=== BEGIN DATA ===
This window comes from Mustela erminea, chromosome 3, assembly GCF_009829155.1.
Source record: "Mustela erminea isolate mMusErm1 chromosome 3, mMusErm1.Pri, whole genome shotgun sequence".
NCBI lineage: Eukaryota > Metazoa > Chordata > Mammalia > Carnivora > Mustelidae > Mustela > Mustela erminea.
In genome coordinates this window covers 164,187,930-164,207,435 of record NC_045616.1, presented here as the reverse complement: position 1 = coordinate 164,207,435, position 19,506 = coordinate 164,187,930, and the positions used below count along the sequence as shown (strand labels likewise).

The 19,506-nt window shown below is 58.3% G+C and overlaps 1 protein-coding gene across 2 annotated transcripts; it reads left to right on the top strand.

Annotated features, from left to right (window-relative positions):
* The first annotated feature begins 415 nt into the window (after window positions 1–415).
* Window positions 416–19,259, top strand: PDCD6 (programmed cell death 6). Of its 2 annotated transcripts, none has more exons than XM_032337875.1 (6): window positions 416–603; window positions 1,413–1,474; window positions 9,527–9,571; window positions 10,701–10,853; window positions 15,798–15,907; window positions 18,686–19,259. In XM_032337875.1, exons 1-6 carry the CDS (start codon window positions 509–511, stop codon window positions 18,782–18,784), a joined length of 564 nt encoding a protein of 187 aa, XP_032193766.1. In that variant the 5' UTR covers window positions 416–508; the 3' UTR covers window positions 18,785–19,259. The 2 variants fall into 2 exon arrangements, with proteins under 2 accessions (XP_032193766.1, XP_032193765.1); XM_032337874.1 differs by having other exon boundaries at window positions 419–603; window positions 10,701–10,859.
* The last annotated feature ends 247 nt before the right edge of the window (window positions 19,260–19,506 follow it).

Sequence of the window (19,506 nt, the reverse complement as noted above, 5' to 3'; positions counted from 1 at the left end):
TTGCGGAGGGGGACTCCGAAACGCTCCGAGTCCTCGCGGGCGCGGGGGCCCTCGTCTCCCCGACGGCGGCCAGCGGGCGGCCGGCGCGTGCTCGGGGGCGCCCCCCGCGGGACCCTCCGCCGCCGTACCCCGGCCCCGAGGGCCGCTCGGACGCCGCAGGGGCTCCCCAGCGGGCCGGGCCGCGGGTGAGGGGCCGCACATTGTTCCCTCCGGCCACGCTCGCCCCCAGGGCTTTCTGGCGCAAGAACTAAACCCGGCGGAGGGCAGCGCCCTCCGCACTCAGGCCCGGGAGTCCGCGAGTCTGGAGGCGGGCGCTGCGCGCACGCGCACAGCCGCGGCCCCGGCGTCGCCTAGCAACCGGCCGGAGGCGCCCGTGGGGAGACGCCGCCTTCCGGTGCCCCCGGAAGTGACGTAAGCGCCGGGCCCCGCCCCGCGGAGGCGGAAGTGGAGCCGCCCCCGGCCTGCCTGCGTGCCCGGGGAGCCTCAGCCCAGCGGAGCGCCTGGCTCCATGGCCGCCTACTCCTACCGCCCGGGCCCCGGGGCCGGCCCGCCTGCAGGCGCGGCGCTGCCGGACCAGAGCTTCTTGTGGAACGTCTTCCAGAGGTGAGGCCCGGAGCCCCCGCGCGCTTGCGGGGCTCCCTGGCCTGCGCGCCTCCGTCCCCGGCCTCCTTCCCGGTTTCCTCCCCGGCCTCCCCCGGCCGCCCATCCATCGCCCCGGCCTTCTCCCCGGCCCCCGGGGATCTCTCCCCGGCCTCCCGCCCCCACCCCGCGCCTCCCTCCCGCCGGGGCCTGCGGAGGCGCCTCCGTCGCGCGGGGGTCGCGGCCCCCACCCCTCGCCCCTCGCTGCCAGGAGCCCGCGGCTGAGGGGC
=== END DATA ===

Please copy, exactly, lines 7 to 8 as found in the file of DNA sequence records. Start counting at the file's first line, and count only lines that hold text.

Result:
* The first annotated feature begins 415 nt into the window (after window positions 1–415).
* Window positions 416–19,259, top strand: PDCD6 (programmed cell death 6). Of its 2 annotated transcripts, none has more exons than XM_032337875.1 (6): window positions 416–603; window positions 1,413–1,474; window positions 9,527–9,571; window positions 10,701–10,853; window positions 15,798–15,907; window positions 18,686–19,259. In XM_032337875.1, exons 1-6 carry the CDS (start codon window positions 509–511, stop codon window positions 18,782–18,784), a joined length of 564 nt encoding a protein of 187 aa, XP_032193766.1. In that variant the 5' UTR covers window positions 416–508; the 3' UTR covers window positions 18,785–19,259. The 2 variants fall into 2 exon arrangements, with proteins under 2 accessions (XP_032193766.1, XP_032193765.1); XM_032337874.1 differs by having other exon boundaries at window positions 419–603; window positions 10,701–10,859.